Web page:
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The 30-Minute Cardio Workout

Ride Workouts
There are few things that we enjoy more than a leisurely Sunday bicycle ride for a few hours on a beautiful spring day. Joe, who has taken the leisurely approach to a logical extreme, has ridden his bicycle from California to New York simply because it seemed like a good way to spend some of the summer. While Jonathan likes to tackle one state at a time, he, too, has spent countless hours in the saddle.

When you have the single-minded focus of a cross-country ride or want to become a strong competitive rider, logging big hours on your bike is the only way to travel. In fact, many of the guys that Jonathan races with don't feel it's worth slipping on Lycra shorts unless they're going to hit the pavement for an hour or more. Though we agree that you need to punch the clock hard and often if you want to ride with the big boys and girls, we're convinced that you can get a great ride in far less time as long as you have a focused workout.

For an indoor ride, we're partial to the Hill Profile program on the LifeCycle because it is a preprogrammed interval workout with a warm-up and cooldown. If you don't have access to a LifeCycle, fret not; there are plenty of other ways to make the most of your half-hour.

Stand and Deliver
Here's a revolutionary idea for all of you who complain that bicycle seats are uncomfortable: don't use it!Okay, we're not really advocating that you stand through an entire workout, but throwing in a few high-intensity intervals can really help you get the most out of a short workout. After five minutes of easy cycling at a high cadence (80 to 100 revolutions per minute) and low resistance, start to crank up the resistance. Try to get your heart rate to about 70 percent of your max. It should be challenging, but not hard. Then, once every five minutes spend one minute pedaling out of the saddle with the resistance cranked up.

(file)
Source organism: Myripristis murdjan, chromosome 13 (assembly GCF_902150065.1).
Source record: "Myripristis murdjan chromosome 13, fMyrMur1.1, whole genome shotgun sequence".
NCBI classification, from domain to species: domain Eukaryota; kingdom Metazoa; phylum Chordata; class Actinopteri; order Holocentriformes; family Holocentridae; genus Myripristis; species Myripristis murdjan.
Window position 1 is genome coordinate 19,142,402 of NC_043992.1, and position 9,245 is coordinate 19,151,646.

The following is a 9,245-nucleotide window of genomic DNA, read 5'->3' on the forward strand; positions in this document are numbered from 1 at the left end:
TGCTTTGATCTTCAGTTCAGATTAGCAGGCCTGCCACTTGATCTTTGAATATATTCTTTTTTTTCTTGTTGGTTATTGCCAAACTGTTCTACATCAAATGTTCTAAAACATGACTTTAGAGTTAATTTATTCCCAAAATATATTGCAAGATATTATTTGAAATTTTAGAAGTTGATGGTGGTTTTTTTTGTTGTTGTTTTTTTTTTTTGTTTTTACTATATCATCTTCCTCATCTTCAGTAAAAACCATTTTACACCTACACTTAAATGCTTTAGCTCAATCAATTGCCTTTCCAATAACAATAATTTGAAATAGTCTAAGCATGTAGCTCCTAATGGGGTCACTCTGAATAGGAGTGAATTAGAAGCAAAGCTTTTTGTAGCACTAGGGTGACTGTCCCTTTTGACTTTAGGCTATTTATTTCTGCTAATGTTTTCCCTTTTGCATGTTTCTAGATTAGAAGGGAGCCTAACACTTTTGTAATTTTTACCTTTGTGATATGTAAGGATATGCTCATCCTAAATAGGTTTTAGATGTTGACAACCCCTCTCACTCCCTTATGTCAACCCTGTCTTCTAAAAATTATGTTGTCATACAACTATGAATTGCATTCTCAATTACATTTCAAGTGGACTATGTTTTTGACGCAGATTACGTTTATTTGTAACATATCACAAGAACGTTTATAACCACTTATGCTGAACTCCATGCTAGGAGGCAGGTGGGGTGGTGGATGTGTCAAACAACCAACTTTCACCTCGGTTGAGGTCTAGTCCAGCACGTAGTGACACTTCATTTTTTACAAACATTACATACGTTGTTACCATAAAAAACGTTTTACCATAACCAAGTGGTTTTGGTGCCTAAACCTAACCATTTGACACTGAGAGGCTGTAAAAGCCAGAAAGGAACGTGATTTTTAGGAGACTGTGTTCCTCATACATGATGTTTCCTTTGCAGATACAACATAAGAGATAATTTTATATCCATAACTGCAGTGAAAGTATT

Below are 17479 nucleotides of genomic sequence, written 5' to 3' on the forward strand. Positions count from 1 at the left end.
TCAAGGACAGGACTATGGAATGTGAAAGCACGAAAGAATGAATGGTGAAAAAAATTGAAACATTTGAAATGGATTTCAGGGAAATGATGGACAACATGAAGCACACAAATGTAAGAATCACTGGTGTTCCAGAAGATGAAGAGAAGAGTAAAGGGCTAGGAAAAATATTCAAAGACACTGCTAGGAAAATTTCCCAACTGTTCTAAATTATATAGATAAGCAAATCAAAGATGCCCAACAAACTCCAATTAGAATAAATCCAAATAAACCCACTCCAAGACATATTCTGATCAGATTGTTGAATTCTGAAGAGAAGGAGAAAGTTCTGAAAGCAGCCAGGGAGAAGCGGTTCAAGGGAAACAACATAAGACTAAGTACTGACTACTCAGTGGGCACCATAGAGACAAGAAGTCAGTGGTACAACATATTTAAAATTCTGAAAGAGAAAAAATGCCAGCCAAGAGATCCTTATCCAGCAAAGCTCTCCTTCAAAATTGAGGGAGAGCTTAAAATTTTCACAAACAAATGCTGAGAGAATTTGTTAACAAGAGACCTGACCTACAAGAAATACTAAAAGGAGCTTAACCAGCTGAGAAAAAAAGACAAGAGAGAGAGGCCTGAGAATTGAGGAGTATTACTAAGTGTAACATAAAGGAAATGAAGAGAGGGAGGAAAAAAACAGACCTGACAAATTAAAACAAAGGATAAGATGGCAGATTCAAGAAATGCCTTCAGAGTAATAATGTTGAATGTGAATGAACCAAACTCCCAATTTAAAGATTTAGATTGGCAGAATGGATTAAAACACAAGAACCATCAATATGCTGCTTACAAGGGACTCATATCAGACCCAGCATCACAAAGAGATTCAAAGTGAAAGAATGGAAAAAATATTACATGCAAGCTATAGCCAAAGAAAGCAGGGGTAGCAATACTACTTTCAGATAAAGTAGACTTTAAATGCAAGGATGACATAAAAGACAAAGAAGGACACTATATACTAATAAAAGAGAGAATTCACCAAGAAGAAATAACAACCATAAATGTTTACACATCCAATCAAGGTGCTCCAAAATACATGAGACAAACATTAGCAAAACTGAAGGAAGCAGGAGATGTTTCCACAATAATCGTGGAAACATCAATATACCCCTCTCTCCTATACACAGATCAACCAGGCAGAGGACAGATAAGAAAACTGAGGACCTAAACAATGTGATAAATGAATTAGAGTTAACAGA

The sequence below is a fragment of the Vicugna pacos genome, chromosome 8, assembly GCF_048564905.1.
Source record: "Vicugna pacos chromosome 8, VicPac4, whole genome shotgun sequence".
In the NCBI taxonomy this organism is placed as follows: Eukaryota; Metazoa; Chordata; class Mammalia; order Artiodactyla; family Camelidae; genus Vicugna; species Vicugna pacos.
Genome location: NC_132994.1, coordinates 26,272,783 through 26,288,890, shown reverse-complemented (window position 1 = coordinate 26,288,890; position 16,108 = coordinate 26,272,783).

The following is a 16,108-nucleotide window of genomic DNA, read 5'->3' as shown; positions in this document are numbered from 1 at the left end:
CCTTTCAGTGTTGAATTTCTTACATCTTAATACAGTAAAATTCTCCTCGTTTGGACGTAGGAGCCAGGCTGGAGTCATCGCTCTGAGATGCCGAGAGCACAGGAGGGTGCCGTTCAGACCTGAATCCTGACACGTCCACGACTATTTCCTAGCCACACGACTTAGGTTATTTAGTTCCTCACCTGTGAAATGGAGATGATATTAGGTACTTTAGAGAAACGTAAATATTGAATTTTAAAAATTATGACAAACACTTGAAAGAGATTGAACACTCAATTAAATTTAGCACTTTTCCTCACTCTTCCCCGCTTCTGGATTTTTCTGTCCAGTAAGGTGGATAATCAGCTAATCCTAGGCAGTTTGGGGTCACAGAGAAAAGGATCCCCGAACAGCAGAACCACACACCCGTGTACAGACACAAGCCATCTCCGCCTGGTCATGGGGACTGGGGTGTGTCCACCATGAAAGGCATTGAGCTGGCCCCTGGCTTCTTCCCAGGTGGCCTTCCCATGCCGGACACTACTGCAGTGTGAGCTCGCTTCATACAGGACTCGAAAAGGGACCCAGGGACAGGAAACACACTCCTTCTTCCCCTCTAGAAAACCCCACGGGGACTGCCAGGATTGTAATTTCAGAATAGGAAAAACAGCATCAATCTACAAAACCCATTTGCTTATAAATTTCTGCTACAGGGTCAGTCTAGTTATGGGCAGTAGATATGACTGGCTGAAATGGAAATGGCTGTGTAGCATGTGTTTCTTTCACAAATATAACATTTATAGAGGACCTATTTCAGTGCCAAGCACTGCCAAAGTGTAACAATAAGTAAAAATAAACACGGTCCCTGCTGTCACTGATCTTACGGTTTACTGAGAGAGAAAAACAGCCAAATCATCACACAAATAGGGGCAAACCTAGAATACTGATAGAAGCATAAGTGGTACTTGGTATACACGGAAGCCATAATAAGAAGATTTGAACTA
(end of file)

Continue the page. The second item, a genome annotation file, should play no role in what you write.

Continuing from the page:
Imagine yourself grinding up a steep hill, keeping your cadence in the 50 to 60 revolutions-per-minute (rpm) range. Try to work hard enough to elevate your heart rate to around 85 percent of your max – or enough that your quadriceps are calling you nasty names. Repeat this five-minute sequence four times and finish things off with another five-minute spin. As you become fitter and your legs become acclimated to the workout, you can add the standing climbs more often. Progress from one every five minutes to one every four. Eventually try to alternate one minute standing and one minute seated. It's a great way work out your quads and cardiovascular system. We assure you that as your legs are quivering and you're sweating up a storm, you'll no longer have any concerns over whether a 30-minute workout is enough.

Turn on the Spin Cycle
Sit with a group of racing cyclists like Jonathan for more than five minutes and you're bound to hear them refer to their "spin." In cyclist's lingo, spinning is pedaling at a smooth, high cadence. Elite road and track cyclists often train at mind-boggling cadences in excess of 200 rpm – a pace that resembles chaotic eggbeaters. (Contrast that with the typical cadence of 50 to 60 rpm for casual commuters or 60 to 80 rpm for most exercisers in the gym.) While such astronomical spinning speeds are not necessary for regular fitness types, picking up the cadence is a great way to rev up your workout.

Rather than increasing the resistance and grinding at a low pedal cadence, try adding some spice to your workout with a faster spin for 20- to 30-second intervals.

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Excerpted from The Complete Idiot's Guide to Short Workouts © 2001 by Deidre Johnson-Cane, Jonathan Cane, and Joe Glickman. All rights reserved including the right of reproduction in whole or in part in any form. Used by arrangement with Alpha Books, a member of Penguin Group (USA) Inc.

To order this book visit the Idiot's Guide web site or call 1-800-253-6476.


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